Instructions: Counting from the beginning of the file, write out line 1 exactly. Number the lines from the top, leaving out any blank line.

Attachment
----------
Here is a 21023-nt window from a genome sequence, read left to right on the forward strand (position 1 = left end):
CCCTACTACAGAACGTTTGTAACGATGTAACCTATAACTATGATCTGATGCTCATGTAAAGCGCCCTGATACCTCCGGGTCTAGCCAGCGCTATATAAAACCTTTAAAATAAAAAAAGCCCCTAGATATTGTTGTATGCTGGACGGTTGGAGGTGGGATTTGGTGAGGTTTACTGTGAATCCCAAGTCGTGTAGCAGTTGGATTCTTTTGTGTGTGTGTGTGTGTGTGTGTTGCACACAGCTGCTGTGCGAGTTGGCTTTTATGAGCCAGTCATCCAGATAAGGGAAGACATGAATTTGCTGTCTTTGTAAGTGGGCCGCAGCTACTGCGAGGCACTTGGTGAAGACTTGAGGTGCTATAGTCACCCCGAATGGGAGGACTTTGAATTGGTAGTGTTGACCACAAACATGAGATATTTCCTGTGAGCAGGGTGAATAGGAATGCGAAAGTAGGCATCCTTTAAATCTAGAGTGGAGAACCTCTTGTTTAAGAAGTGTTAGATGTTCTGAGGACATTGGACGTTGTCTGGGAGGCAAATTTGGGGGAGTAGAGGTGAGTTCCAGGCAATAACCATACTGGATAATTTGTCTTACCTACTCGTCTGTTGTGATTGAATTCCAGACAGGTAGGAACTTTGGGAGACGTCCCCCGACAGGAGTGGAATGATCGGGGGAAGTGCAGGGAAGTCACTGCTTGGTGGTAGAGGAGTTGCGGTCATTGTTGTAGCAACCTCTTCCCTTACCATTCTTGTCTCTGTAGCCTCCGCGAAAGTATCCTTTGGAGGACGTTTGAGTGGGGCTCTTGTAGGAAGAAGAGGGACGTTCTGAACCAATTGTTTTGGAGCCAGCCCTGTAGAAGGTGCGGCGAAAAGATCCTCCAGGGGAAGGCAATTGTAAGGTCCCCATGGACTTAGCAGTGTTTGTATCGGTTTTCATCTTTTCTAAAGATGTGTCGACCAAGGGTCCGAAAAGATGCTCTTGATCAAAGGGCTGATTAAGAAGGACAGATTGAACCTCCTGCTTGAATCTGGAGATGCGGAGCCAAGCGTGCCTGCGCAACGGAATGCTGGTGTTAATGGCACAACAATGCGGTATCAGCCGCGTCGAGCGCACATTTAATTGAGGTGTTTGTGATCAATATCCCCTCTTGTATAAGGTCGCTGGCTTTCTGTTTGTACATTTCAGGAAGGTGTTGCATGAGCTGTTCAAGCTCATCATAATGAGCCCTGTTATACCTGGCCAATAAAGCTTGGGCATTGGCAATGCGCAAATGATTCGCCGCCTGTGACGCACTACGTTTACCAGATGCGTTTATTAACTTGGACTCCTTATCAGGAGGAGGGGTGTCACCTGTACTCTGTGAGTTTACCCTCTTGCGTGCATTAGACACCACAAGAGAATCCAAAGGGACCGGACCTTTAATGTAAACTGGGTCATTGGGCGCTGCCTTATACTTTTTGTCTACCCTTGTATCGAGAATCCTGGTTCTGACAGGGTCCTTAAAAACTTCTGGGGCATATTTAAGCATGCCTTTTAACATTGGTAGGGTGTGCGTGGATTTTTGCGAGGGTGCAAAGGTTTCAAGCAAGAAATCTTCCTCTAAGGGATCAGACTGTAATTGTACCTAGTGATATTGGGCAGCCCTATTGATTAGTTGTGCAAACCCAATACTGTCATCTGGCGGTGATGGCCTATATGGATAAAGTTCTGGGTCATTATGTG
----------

Here is a 21023-nt window from a genome sequence, read left to right on the forward strand (position 1 = left end):